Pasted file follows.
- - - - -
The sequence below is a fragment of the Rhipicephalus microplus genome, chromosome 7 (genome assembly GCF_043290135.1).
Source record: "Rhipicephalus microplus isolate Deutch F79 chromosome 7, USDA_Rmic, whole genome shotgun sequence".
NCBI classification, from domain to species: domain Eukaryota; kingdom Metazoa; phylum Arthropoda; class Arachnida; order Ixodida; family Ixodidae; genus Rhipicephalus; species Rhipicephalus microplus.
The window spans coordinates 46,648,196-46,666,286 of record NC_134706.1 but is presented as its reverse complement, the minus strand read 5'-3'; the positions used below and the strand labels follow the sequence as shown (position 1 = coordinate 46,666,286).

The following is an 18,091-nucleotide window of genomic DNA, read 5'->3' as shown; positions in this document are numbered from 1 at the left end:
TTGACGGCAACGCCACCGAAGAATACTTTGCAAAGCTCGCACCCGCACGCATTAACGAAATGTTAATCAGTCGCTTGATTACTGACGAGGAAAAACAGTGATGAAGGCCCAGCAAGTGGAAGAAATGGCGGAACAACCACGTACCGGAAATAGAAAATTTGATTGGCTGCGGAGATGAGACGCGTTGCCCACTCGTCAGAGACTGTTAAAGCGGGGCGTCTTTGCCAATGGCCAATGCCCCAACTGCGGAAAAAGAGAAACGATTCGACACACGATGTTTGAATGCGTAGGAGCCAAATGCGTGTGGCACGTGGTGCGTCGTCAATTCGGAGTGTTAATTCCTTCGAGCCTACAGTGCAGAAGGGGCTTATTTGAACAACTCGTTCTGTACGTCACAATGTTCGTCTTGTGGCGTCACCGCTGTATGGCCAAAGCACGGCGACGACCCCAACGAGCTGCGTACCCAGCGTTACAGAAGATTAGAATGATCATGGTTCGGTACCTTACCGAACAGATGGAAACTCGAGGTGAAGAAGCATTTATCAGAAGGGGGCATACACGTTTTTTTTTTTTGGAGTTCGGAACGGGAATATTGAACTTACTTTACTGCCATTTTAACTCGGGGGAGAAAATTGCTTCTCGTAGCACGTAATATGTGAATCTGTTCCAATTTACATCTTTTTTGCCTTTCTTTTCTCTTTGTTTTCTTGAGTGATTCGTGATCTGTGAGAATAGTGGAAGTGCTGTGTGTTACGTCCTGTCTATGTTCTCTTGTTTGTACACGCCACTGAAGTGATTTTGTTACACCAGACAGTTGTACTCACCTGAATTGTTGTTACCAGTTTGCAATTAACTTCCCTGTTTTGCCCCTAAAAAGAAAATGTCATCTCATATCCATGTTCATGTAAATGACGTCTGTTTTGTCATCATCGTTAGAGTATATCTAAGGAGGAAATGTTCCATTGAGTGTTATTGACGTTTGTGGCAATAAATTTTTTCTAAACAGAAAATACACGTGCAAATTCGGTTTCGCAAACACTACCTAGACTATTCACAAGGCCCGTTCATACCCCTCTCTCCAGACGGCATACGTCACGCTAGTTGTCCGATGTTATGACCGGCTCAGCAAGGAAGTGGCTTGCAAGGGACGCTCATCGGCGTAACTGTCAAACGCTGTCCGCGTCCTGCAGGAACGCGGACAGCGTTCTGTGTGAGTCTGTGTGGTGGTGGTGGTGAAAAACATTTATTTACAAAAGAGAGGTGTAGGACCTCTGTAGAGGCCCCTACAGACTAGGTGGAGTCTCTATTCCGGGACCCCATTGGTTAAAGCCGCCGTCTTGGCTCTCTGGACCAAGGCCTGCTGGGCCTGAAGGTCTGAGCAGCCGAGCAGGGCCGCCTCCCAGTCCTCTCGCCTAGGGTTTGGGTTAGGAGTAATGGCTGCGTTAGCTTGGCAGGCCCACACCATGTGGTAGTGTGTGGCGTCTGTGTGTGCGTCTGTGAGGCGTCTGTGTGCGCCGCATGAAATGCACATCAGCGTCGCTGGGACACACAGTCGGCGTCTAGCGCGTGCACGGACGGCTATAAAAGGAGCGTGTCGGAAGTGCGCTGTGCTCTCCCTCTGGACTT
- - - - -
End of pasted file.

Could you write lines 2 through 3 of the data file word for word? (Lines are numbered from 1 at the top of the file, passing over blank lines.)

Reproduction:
Source record: "Rhipicephalus microplus isolate Deutch F79 chromosome 7, USDA_Rmic, whole genome shotgun sequence".
NCBI classification, from domain to species: domain Eukaryota; kingdom Metazoa; phylum Arthropoda; class Arachnida; order Ixodida; family Ixodidae; genus Rhipicephalus; species Rhipicephalus microplus.